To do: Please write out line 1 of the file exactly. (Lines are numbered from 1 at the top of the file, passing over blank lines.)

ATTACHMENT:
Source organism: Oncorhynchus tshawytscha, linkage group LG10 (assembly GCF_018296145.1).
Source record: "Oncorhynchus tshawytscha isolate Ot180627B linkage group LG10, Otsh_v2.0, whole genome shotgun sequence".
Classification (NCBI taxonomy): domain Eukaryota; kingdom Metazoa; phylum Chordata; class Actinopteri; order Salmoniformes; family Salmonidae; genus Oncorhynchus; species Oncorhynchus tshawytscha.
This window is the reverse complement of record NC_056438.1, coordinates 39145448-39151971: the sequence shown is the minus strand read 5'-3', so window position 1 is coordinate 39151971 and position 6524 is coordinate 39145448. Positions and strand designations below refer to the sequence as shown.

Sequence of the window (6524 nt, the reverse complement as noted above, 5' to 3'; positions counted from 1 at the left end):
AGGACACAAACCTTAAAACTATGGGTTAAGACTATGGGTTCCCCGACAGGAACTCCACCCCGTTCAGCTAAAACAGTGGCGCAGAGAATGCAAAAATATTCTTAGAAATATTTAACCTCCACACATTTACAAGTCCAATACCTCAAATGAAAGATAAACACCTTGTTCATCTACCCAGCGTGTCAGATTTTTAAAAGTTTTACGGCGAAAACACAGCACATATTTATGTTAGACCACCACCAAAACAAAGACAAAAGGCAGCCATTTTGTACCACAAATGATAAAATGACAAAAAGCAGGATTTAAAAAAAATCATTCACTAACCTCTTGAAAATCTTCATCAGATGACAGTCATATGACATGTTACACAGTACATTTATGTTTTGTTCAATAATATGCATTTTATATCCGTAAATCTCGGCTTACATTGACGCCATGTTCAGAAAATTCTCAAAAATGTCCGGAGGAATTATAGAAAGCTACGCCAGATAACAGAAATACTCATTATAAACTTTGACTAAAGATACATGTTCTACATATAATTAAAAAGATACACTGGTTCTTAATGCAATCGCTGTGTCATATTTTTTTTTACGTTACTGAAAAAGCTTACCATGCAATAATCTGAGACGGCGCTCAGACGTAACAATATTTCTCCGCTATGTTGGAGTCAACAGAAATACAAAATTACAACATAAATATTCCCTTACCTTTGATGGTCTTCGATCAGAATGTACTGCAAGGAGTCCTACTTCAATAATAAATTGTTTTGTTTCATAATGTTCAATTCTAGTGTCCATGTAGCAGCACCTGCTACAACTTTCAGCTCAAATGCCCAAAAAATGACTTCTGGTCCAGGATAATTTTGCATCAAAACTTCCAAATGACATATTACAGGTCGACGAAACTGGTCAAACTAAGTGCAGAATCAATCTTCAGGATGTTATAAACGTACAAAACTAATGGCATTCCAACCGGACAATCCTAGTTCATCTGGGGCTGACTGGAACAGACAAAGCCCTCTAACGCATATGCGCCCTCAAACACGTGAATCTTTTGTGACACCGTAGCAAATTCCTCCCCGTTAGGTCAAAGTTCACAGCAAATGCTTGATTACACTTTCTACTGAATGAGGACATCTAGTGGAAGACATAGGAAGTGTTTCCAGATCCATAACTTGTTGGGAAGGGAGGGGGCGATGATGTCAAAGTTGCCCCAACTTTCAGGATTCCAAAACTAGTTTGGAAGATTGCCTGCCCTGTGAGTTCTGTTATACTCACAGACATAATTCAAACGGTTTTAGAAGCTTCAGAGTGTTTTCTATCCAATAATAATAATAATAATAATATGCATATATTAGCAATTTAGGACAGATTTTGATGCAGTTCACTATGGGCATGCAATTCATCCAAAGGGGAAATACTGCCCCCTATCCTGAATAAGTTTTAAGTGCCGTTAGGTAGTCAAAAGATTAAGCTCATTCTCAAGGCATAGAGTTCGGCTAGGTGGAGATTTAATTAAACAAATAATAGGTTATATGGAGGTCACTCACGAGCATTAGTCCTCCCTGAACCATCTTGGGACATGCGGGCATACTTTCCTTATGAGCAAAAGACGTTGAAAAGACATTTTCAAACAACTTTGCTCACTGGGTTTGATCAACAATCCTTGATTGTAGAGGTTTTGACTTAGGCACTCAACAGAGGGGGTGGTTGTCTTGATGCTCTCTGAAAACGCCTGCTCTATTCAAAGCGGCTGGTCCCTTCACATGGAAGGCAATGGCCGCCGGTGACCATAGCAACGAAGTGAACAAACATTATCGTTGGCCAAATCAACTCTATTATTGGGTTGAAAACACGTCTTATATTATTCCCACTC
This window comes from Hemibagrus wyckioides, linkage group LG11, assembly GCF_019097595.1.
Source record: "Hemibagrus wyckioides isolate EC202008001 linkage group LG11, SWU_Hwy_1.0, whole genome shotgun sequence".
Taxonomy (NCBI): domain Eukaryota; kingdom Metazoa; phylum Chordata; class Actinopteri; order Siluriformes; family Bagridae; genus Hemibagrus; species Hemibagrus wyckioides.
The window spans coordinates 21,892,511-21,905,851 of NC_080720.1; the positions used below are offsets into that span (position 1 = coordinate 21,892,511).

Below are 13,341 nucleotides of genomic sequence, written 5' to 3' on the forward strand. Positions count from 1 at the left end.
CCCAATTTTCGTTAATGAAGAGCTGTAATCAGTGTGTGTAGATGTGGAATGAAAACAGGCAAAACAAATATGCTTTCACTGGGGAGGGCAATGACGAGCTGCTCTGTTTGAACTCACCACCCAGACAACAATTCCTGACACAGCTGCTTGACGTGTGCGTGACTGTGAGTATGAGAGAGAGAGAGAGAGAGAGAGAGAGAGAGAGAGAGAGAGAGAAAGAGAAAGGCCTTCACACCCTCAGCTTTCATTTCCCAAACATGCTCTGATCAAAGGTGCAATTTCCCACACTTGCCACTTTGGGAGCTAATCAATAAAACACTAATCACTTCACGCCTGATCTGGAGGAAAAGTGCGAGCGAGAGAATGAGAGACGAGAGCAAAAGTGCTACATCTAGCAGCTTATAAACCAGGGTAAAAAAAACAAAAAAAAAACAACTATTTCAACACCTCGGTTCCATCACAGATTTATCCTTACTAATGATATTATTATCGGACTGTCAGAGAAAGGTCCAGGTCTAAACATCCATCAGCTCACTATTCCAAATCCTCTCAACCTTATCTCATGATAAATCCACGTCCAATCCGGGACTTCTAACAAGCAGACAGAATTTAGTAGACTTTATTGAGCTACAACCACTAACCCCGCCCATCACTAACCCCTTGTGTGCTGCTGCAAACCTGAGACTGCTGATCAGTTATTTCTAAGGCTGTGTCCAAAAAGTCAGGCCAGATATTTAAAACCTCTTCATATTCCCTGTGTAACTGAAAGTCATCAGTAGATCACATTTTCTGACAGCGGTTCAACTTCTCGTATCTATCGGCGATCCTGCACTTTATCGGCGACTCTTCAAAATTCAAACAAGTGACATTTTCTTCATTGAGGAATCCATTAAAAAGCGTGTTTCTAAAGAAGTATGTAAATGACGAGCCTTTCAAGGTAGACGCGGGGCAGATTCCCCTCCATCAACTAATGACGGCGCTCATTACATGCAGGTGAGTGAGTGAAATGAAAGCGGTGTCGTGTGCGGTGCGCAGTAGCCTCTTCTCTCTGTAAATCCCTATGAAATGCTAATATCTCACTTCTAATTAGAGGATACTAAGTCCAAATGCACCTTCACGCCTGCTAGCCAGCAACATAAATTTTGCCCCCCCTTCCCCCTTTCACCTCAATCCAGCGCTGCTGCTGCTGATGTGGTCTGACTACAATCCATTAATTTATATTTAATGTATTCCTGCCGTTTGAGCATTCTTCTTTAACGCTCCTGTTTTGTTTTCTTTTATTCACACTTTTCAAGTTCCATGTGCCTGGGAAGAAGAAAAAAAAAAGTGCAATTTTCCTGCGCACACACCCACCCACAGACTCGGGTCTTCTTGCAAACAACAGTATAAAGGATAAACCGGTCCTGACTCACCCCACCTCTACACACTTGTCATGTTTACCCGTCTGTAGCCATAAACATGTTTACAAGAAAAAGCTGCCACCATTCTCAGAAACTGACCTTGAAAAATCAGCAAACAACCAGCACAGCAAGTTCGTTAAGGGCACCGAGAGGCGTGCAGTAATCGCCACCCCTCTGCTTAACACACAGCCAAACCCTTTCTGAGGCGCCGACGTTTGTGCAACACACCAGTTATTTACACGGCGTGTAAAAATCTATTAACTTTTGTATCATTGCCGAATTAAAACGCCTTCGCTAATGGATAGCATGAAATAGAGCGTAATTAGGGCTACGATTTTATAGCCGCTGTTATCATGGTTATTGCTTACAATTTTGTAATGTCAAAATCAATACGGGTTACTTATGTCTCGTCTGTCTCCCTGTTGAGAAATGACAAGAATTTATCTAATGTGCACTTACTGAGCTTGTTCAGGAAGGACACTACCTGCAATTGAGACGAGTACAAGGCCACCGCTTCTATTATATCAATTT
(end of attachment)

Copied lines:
Source organism: Oncorhynchus tshawytscha, linkage group LG10 (assembly GCF_018296145.1).